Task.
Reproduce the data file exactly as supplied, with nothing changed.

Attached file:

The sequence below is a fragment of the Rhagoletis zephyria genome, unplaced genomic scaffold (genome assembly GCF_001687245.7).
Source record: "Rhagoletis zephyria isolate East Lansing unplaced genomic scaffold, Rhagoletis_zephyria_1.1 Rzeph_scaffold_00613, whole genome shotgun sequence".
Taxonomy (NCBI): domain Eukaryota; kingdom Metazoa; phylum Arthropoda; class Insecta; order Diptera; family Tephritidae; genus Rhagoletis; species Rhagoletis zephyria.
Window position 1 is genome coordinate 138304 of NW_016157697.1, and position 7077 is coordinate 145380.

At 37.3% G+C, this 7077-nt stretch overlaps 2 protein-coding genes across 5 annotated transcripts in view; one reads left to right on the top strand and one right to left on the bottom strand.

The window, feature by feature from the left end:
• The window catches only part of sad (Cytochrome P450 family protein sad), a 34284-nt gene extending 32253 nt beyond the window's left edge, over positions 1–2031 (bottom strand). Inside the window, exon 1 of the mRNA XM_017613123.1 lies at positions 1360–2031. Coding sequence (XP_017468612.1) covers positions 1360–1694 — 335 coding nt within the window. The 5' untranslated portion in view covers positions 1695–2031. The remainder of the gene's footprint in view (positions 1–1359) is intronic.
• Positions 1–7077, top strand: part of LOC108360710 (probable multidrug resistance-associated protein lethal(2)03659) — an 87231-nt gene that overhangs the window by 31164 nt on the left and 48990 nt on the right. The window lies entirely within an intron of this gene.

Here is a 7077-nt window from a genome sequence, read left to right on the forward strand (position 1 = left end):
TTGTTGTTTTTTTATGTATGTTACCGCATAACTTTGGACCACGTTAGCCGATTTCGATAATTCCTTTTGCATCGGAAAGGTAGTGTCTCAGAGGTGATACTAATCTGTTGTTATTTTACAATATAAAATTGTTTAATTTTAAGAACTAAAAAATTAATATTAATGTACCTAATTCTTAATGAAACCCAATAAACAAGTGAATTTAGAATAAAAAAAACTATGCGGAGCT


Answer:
The sequence below is a fragment of the Rhagoletis zephyria genome, unplaced genomic scaffold (genome assembly GCF_001687245.7).
Source record: "Rhagoletis zephyria isolate East Lansing unplaced genomic scaffold, Rhagoletis_zephyria_1.1 Rzeph_scaffold_00613, whole genome shotgun sequence".
Taxonomy (NCBI): domain Eukaryota; kingdom Metazoa; phylum Arthropoda; class Insecta; order Diptera; family Tephritidae; genus Rhagoletis; species Rhagoletis zephyria.
Window position 1 is genome coordinate 138304 of NW_016157697.1, and position 7077 is coordinate 145380.

At 37.3% G+C, this 7077-nt stretch overlaps 2 protein-coding genes across 5 annotated transcripts in view; one reads left to right on the top strand and one right to left on the bottom strand.

The window, feature by feature from the left end:
• The window catches only part of sad (Cytochrome P450 family protein sad), a 34284-nt gene extending 32253 nt beyond the window's left edge, over positions 1–2031 (bottom strand). Inside the window, exon 1 of the mRNA XM_017613123.1 lies at positions 1360–2031. Coding sequence (XP_017468612.1) covers positions 1360–1694 — 335 coding nt within the window. The 5' untranslated portion in view covers positions 1695–2031. The remainder of the gene's footprint in view (positions 1–1359) is intronic.
• Positions 1–7077, top strand: part of LOC108360710 (probable multidrug resistance-associated protein lethal(2)03659) — an 87231-nt gene that overhangs the window by 31164 nt on the left and 48990 nt on the right. The window lies entirely within an intron of this gene.

Here is a 7077-nt window from a genome sequence, read left to right on the forward strand (position 1 = left end):
TTGTTGTTTTTTTATGTATGTTACCGCATAACTTTGGACCACGTTAGCCGATTTCGATAATTCCTTTTGCATCGGAAAGGTAGTGTCTCAGAGGTGATACTAATCTGTTGTTATTTTACAATATAAAATTGTTTAATTTTAAGAACTAAAAAATTAATATTAATGTACCTAATTCTTAATGAAACCCAATAAACAAGTGAATTTAGAATAAAAAAAACTATGCGGAGCT